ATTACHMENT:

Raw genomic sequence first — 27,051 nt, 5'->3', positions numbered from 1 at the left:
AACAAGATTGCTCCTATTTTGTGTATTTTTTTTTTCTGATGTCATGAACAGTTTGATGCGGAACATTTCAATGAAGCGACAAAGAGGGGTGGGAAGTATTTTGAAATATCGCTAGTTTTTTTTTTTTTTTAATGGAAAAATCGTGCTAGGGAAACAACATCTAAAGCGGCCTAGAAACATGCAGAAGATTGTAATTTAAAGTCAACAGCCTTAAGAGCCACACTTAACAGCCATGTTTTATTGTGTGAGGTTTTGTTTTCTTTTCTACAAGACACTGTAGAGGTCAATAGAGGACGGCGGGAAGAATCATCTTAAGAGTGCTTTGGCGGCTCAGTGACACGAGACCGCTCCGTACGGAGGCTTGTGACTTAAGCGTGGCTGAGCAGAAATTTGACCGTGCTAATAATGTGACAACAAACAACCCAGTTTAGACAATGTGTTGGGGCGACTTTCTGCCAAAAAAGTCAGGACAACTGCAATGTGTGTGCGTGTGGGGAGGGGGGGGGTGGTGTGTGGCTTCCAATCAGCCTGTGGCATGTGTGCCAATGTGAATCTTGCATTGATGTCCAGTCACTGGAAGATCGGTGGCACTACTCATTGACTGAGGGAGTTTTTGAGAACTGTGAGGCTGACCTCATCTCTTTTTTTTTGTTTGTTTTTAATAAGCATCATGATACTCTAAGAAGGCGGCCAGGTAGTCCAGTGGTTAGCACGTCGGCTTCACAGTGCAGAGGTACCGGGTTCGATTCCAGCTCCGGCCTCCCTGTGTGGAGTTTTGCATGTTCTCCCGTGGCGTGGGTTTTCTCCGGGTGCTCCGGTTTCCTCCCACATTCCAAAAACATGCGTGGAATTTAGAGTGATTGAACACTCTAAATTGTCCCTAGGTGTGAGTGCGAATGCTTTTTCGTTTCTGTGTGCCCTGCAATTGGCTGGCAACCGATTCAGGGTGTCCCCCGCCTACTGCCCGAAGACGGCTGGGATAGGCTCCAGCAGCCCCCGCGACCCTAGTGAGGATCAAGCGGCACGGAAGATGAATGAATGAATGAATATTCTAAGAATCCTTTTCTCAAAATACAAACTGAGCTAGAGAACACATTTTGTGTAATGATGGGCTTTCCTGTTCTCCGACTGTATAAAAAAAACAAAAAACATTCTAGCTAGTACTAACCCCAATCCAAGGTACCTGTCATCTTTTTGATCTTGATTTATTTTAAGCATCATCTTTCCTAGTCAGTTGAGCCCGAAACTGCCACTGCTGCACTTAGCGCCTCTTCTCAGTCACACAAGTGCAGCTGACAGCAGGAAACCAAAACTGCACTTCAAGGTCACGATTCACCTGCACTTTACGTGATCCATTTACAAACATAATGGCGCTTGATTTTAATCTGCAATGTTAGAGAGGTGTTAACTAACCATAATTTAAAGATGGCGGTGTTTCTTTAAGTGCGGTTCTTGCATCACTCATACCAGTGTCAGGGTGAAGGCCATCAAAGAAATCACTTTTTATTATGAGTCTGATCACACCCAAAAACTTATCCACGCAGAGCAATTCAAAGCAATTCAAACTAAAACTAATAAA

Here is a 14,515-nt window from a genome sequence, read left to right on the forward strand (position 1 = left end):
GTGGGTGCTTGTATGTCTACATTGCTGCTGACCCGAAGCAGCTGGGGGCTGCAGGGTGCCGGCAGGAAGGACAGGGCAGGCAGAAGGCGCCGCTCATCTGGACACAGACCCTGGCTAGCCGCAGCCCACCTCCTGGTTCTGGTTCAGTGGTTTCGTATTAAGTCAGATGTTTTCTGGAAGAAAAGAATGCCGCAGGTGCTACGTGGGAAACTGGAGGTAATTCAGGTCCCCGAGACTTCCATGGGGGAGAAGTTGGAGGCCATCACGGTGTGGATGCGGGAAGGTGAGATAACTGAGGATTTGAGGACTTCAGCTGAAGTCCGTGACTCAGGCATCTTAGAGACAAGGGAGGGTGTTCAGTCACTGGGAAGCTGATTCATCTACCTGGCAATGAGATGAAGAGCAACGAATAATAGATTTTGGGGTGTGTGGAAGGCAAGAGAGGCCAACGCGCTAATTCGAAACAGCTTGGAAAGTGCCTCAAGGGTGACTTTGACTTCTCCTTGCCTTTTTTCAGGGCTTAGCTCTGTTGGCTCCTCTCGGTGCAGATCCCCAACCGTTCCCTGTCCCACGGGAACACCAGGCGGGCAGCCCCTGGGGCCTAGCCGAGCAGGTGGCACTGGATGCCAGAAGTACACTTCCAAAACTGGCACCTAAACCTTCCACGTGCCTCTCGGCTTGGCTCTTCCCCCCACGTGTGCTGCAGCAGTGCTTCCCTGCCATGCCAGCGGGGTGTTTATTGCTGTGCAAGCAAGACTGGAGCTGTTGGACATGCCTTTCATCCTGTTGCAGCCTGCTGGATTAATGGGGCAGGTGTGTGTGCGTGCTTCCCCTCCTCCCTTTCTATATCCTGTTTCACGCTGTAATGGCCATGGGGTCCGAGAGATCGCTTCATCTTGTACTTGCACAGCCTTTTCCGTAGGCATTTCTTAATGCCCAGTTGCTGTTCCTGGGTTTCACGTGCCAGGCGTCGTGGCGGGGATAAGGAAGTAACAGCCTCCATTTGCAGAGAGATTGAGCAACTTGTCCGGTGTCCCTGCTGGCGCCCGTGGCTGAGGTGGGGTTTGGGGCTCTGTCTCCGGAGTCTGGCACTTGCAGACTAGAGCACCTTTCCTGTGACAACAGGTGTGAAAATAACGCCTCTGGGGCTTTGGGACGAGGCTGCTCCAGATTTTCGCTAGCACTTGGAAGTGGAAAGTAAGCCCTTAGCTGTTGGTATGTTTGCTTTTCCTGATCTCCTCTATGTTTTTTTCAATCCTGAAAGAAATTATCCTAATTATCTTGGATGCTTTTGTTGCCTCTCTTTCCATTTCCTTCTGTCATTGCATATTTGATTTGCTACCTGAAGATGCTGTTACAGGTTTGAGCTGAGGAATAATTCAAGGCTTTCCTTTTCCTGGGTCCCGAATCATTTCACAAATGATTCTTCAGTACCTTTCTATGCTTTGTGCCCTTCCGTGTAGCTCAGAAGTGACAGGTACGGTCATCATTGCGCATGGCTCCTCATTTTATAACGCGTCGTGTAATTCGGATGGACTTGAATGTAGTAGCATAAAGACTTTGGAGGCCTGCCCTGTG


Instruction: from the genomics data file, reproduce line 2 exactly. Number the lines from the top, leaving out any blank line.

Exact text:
AACAAGATTGCTCCTATTTTGTGTATTTTTTTTTTCTGATGTCATGAACAGTTTGATGCGGAACATTTCAATGAAGCGACAAAGAGGGGTGGGAAGTATTTTGAAATATCGCTAGTTTTTTTTTTTTTTTAATGGAAAAATCGTGCTAGGGAAACAACATCTAAAGCGGCCTAGAAACATGCAGAAGATTGTAATTTAAAGTCAACAGCCTTAAGAGCCACACTTAACAGCCATGTTTTATTGTGTGAGGTTTTGTTTTCTTTTCTACAAGACACTGTAGAGGTCAATAGAGGACGGCGGGAAGAATCATCTTAAGAGTGCTTTGGCGGCTCAGTGACACGAGACCGCTCCGTACGGAGGCTTGTGACTTAAGCGTGGCTGAGCAGAAATTTGACCGTGCTAATAATGTGACAACAAACAACCCAGTTTAGACAATGTGTTGGGGCGACTTTCTGCCAAAAAAGTCAGGACAACTGCAATGTGTGTGCGTGTGGGGAGGGGGGGGGTGGTGTGTGGCTTCCAATCAGCCTGTGGCATGTGTGCCAATGTGAATCTTGCATTGATGTCCAGTCACTGGAAGATCGGTGGCACTACTCATTGACTGAGGGAGTTTTTGAGAACTGTGAGGCTGACCTCATCTCTTTTTTTTTGTTTGTTTTTAATAAGCATCATGATACTCTAAGAAGGCGGCCAGGTAGTCCAGTGGTTAGCACGTCGGCTTCACAGTGCAGAGGTACCGGGTTCGATTCCAGCTCCGGCCTCCCTGTGTGGAGTTTTGCATGTTCTCCCGTGGCGTGGGTTTTCTCCGGGTGCTCCGGTTTCCTCCCACATTCCAAAAACATGCGTGGAATTTAGAGTGATTGAACACTCTAAATTGTCCCTAGGTGTGAGTGCGAATGCTTTTTCGTTTCTGTGTGCCCTGCAATTGGCTGGCAACCGATTCAGGGTGTCCCCCGCCTACTGCCCGAAGACGGCTGGGATAGGCTCCAGCAGCCCCCGCGACCCTAGTGAGGATCAAGCGGCACGGAAGATGAATGAATGAATGAATATTCTAAGAATCCTTTTCTCAAAATACAAACTGAGCTAGAGAACACATTTTGTGTAATGATGGGCTTTCCTGTTCTCCGACTGTATAAAAAAAACAAAAAACATTCTAGCTAGTACTAACCCCAATCCAAGGTACCTGTCATCTTTTTGATCTTGATTTATTTTAAGCATCATCTTTCCTAGTCAGTTGAGCCCGAAACTGCCACTGCTGCACTTAGCGCCTCTTCTCAGTCACACAAGTGCAGCTGACAGCAGGAAACCAAAACTGCACTTCAAGGTCACGATTCACCTGCACTTTACGTGATCCATTTACAAACATAATGGCGCTTGATTTTAATCTGCAATGTTAGAGAGGTGTTAACTAACCATAATTTAAAGATGGCGGTGTTTCTTTAAGTGCGGTTCTTGCATCACTCATACCAGTGTCAGGGTGAAGGCCATCAAAGAAATCACTTTTTATTATGAGTCTGATCACACCCAAAAACTTATCCACGCAGAGCAATTCAAAGCAATTCAAACTAAAACTAATAAA